Nursing union sets out list of services protected from strike action
The Royal College of Nursing has set out a list of services that will be protected from strike action in the build-up to Christmas.
The services are chemotherapy, dialysis, critical care units such as intensive care and high dependency, and neonatal and paediatric intensive care.
Other services will be reduced to Christmas day or night duty levels, the union said.
Members of the Royal College of Nursing (RCN) in England, Wales and Northern Ireland are set to take industrial action on December 15 and 20 after voting in favour in a ballot.
Nurses and other nursing staff will take action at half of the locations in England where the legal mandate was reached for strikes, every NHS employer except one in Wales and throughout Northern Ireland. The strike will include up to 100,000 nurses.
A separate pay offer has been made in Scotland.
CN general secretary and chief executive Pat Cullen said that the list of exemptions shows how seriously nurses take their commitment to their jobs.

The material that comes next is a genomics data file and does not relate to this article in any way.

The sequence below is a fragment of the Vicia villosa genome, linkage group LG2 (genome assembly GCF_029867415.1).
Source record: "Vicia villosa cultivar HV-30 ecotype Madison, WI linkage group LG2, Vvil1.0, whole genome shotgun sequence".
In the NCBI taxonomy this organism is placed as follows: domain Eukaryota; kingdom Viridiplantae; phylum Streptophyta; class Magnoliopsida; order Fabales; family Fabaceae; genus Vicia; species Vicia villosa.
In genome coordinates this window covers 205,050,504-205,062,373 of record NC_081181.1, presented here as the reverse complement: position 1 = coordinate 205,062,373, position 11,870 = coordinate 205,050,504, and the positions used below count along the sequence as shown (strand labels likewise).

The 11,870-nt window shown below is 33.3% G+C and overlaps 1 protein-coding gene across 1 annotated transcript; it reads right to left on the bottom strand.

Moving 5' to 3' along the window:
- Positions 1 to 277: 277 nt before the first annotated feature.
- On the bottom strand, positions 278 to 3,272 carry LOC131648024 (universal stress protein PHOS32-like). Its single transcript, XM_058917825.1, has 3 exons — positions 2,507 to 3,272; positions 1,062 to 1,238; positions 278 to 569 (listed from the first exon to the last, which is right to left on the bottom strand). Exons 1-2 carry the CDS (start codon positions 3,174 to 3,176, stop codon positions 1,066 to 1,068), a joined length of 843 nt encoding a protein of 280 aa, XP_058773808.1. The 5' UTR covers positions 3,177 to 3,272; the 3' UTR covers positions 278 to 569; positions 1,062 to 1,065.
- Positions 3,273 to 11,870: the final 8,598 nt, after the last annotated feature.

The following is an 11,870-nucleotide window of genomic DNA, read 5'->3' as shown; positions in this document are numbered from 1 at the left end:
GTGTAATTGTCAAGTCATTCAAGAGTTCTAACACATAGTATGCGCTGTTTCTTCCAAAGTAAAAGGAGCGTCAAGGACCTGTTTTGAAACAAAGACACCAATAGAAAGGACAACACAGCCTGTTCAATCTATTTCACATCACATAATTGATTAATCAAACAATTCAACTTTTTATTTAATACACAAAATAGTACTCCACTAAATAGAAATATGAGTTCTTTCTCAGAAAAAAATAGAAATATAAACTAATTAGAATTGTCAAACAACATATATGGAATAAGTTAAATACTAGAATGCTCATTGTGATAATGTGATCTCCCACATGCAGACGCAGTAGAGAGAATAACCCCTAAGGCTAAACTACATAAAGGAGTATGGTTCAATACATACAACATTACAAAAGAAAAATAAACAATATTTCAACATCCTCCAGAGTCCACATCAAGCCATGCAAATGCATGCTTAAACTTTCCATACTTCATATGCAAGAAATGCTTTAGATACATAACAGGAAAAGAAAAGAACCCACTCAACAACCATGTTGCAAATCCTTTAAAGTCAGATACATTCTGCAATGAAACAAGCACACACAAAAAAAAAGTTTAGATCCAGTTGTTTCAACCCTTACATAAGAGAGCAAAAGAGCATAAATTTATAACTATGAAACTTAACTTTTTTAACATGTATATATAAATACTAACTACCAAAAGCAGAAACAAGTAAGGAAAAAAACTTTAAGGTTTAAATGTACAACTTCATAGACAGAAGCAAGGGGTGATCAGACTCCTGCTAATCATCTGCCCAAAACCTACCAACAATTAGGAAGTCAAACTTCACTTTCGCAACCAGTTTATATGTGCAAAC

“Every nurse feels a heavy weight of responsibility to make this strike safe. Patients are already at great risk and we will not add to it,” she said.
“This list of exemptions shows how seriously we take our commitment and it should put patients’ minds at ease.
“Nursing staff do not want to take this action but ministers have chosen strikes over negotiations. They can stop this at any point.”
The RCN has previously said that despite this year’s pay award of £1,400, experienced nurses are worse off by 20% in real terms due to successive below-inflation awards since 2010.
It is calling for a pay rise of 5% above RPI inflation, saying the economic argument for paying nursing staff fairly is clear when billions of pounds are being spent on agency staff to plug workforce gaps.
The RCN has also pointed out that 25,000 nursing staff around the UK left the Nursing and Midwifery Council register in the last year, which explains why there are 47,000 unfilled registered nurse posts in the NHS in England.